We just celebrated Canada’s 150th birthday and I couldn’t be more proud! I was in Ottawa on Canada Day and the very special WE Day Canada celebration on July 2nd. WE Day took over Parliament Hill for our first ever WE Day Canada with special guests including Prime Minister Justin Trudeau, Gord Downie, Lilly Singh, Chris Hadfield, Hedley, Barenaked Ladies and more. WE Day Canada was all about looking ahead toward the next 150 years and inspire people to be a part of building a better, stronger, more compassionate Canada. I was honoured to have been a youth co-host for the day, it was incredible looking out into the crowd and seeing the energy of 25, 000 people being inspired to create change.
It’s got me thinking about how we can commemorate the last 150 years and look towards the next 150 years.
Canada is known around the world as a kind, safe, and peaceful country who treats everyone in Canada equally, no matter what race or culture they are and treats the environment with care. Unfortunately, this has not always been the case. But that is why it is fortunate and so amazing to have Canadian based organizations like The WE movement that are providing tools and resources to people of all ages so that they can make a positive impact. When I discovered WE when I was 10 years-old, I was so empowered because I learned that I was not alone and that there were millions of young people taking tangible action that lead to big change. Something else that is special and I was so inspired by about WE is that the organization focuses on both local and global issues.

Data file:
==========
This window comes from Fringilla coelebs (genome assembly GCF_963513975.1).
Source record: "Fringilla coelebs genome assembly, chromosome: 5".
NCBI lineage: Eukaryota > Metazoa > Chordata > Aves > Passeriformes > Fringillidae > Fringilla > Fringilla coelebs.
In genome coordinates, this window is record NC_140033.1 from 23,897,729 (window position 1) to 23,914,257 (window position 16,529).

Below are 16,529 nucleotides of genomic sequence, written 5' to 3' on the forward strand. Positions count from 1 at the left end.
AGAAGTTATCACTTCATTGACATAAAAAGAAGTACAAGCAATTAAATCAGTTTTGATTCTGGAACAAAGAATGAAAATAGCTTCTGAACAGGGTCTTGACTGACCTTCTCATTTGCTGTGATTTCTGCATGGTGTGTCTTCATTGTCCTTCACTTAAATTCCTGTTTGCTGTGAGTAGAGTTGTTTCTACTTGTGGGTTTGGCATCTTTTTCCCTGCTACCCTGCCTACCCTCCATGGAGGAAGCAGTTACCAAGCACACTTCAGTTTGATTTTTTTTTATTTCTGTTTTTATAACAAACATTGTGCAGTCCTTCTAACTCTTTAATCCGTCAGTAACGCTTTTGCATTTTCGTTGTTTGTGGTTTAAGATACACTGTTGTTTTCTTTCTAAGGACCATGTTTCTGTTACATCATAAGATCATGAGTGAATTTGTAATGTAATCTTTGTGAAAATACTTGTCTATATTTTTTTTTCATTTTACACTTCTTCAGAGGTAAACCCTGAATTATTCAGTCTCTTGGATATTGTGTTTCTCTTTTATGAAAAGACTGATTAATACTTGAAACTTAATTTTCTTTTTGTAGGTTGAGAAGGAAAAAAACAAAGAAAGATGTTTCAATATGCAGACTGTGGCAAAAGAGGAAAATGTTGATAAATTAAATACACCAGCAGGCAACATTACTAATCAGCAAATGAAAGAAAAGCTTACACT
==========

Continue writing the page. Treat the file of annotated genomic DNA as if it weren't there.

On WE.ca, there are five themes and issues that WE is focusing on and resources on how we can take action at home. One of the issues that is featured that I have become passionate about is indigenous rights, particularly when it comes to Truth and Reconciliation. I did not learn about residential schools at school, but WE Day last year in Toronto from Gord Downie. It was there that I learned that more than 150 000 Indigenous youth as young as four were forced into federally funded residential schools, torn away from their home, family and culture. This essentially left indigenous families devastated and damaged to this day. More than 30 000 kids died trying to escape. One of them was Chanie Wenjack and his story inspired Gord’s Secret Path project and the creation of the Downie Wenjack Fund. This is such an overwhelming issue and it can be easy to feel helpless and that you can’t make a dent. WE’s campaign, WE Stand Together, is all about starting conversations around indigenous rights and building a stronger and more respectful Canada.
At WE Day Canada one of the most powerful moments of the day was when Gord Downie came onto the stage together with Pearl and Daisy Wenjack. Gord talked about our generation:
“Yours is the first generation in the new and real Canada. I love you. You and yours will make this a true country now. One true to your word. The new 150 years, not the old one. Exciting and true.”
Then Pearl offered a prayer and a the crowd of more than 25 000 people were silent with their heads bowed.